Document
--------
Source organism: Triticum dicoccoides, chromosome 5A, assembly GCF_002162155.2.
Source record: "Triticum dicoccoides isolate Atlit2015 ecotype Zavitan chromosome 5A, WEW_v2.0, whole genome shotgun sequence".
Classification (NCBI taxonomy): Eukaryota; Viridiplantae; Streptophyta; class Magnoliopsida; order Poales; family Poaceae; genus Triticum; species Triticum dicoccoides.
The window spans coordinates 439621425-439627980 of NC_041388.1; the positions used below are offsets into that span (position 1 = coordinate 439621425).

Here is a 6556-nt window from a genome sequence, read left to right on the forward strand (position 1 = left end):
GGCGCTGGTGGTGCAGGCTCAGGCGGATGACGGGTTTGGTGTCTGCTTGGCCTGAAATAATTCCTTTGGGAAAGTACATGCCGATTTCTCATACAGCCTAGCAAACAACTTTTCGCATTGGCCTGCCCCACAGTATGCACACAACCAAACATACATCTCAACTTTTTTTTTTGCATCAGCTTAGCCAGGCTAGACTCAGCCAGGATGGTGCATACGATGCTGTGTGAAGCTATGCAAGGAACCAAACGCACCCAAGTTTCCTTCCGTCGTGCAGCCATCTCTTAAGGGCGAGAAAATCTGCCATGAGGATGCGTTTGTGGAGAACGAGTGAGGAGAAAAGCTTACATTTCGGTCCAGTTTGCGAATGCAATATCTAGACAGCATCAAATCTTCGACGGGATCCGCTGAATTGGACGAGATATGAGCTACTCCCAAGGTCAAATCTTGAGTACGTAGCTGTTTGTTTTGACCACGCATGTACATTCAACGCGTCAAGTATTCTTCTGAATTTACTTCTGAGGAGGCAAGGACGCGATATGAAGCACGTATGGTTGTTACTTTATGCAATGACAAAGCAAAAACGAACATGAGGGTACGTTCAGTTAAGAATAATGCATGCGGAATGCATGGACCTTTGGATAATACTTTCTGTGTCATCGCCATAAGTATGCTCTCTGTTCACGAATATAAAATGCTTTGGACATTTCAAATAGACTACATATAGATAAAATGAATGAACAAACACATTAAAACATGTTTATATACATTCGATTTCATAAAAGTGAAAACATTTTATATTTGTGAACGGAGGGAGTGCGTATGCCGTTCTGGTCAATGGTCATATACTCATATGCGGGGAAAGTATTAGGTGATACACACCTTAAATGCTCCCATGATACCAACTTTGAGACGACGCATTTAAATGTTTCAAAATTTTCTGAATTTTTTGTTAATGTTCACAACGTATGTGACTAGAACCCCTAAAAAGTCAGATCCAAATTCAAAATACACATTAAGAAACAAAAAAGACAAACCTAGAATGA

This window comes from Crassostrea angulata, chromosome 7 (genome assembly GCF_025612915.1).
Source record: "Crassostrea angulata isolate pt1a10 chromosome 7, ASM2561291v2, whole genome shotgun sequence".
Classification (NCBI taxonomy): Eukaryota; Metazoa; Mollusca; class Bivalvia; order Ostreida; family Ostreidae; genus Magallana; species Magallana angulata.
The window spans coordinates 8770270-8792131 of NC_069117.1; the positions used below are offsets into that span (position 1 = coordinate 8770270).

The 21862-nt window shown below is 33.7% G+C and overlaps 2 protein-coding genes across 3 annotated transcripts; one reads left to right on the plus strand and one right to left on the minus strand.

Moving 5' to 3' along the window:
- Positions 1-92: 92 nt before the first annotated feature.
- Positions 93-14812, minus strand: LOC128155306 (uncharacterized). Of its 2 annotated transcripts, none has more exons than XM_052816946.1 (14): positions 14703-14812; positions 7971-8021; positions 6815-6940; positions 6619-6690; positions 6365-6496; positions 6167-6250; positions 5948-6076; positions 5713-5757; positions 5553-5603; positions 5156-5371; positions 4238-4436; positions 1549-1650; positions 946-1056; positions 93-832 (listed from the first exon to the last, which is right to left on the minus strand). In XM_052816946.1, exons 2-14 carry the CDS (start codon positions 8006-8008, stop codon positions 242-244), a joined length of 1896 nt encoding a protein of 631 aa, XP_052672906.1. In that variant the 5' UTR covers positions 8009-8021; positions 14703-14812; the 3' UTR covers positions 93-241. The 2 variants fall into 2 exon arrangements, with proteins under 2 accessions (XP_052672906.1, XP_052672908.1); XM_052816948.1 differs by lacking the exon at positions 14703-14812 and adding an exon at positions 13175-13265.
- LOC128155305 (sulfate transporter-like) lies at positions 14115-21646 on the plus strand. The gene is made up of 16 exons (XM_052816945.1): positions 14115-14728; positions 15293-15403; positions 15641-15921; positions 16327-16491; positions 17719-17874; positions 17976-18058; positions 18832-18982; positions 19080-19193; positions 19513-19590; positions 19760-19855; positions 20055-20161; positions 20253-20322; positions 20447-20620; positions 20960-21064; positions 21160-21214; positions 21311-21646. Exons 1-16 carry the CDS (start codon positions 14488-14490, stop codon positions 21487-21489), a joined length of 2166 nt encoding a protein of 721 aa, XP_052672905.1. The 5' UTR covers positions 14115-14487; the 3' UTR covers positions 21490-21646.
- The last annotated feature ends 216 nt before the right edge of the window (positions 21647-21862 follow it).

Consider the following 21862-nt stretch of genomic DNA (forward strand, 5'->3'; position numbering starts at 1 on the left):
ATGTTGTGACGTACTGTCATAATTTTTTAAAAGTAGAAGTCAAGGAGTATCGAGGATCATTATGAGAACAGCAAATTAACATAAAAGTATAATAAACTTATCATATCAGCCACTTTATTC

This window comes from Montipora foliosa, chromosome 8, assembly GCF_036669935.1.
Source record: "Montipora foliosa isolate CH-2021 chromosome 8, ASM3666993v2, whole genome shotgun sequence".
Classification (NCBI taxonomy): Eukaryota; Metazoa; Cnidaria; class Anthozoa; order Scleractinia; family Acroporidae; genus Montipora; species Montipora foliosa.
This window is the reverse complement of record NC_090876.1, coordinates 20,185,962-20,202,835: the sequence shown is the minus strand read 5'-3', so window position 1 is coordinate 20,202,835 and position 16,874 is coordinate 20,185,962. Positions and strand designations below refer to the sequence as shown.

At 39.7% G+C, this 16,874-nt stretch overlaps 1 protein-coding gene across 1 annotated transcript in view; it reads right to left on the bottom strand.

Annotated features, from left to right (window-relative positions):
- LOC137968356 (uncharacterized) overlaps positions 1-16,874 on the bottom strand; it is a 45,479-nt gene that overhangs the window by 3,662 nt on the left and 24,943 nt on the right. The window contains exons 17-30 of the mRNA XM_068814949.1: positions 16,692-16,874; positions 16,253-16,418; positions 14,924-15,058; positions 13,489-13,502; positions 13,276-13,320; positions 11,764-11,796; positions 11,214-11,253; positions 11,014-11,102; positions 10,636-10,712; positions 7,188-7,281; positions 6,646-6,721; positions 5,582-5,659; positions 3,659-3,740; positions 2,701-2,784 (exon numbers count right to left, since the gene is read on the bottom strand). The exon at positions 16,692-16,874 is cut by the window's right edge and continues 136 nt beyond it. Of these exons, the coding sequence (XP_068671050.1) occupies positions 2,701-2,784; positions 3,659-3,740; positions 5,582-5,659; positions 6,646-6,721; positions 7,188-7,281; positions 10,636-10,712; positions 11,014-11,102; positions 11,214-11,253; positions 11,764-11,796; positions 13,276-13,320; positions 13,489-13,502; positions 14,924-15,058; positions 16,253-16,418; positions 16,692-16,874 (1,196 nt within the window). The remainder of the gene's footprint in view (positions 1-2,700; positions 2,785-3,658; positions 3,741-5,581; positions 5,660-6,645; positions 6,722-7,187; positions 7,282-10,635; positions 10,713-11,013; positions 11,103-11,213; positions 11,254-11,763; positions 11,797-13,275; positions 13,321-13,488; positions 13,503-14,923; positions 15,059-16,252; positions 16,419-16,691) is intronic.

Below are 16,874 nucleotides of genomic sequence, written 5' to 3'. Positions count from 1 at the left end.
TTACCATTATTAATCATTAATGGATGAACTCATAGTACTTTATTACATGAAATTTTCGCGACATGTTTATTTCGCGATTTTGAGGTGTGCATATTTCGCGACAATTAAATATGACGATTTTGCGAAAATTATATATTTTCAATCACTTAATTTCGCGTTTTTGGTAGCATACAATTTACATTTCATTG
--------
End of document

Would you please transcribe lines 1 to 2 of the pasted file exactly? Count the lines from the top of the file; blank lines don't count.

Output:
Source organism: Triticum dicoccoides, chromosome 5A, assembly GCF_002162155.2.
Source record: "Triticum dicoccoides isolate Atlit2015 ecotype Zavitan chromosome 5A, WEW_v2.0, whole genome shotgun sequence".